Resource Efficiency in Manufacturing: A Case for Board Diversity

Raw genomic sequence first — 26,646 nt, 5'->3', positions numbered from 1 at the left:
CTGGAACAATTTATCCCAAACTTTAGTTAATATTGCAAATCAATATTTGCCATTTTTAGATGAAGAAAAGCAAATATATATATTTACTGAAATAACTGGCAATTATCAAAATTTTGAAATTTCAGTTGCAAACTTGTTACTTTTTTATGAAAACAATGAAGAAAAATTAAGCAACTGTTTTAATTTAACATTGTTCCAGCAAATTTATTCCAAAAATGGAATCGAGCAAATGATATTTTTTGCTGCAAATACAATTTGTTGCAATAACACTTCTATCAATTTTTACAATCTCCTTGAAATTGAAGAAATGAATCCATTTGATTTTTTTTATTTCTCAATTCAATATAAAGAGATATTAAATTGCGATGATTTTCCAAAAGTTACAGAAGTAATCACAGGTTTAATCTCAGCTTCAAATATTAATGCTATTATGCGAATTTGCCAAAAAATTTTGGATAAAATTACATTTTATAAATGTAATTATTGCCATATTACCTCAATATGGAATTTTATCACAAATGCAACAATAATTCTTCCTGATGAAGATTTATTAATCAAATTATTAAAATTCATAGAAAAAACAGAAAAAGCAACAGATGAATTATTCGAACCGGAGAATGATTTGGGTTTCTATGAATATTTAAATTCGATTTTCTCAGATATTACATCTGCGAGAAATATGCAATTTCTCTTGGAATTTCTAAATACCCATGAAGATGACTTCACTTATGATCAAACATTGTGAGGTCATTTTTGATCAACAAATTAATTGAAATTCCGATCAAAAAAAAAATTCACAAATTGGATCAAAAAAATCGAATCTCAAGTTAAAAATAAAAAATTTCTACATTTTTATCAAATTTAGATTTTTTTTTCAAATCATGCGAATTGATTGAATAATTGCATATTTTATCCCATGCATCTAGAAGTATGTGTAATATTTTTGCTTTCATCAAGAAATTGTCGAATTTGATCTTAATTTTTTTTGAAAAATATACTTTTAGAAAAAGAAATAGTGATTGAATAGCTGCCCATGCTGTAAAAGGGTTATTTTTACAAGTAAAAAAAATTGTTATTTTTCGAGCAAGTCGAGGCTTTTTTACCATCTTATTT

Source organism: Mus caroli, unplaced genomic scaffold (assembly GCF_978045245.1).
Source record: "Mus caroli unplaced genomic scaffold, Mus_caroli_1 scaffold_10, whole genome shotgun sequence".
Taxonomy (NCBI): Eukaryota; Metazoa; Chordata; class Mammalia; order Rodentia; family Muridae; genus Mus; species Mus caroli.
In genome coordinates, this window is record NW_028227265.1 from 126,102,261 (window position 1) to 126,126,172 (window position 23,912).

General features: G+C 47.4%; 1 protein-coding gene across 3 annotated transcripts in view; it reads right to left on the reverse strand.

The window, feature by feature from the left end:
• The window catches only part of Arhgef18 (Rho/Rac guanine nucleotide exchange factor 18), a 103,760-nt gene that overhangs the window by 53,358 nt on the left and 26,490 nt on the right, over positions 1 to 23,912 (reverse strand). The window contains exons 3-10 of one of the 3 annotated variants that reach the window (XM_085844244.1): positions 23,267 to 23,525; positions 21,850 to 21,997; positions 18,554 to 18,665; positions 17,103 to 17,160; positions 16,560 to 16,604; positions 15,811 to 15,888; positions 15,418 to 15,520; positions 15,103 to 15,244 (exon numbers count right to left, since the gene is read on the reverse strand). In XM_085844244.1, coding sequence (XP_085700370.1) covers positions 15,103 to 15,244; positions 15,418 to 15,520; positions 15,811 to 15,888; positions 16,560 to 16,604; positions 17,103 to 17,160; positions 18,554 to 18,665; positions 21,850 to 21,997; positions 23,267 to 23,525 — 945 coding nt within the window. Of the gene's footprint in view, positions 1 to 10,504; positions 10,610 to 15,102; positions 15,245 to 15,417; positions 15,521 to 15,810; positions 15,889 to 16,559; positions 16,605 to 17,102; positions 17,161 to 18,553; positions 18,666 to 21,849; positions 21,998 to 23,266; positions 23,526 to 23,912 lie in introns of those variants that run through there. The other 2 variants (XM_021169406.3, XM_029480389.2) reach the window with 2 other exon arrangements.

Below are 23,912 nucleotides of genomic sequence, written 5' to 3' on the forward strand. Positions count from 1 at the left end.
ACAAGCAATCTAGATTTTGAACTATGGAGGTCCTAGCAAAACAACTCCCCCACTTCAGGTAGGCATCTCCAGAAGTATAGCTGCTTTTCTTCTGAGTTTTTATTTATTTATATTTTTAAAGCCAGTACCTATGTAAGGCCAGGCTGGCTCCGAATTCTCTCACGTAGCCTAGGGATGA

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In 1985, Jeffrey Pfeffer suggested that workers prefer working with those similar to themselves, and that when forced into a diverse work environments, workers have lower job performance and lower job satisfaction. He argued that workers who are of similar age, have a similar level of education, and are the same gender, feel more cohesive and work better together. Since then, racial, ethnic, and other demographics of the pool of potential workers in the United States have changed dramatically.

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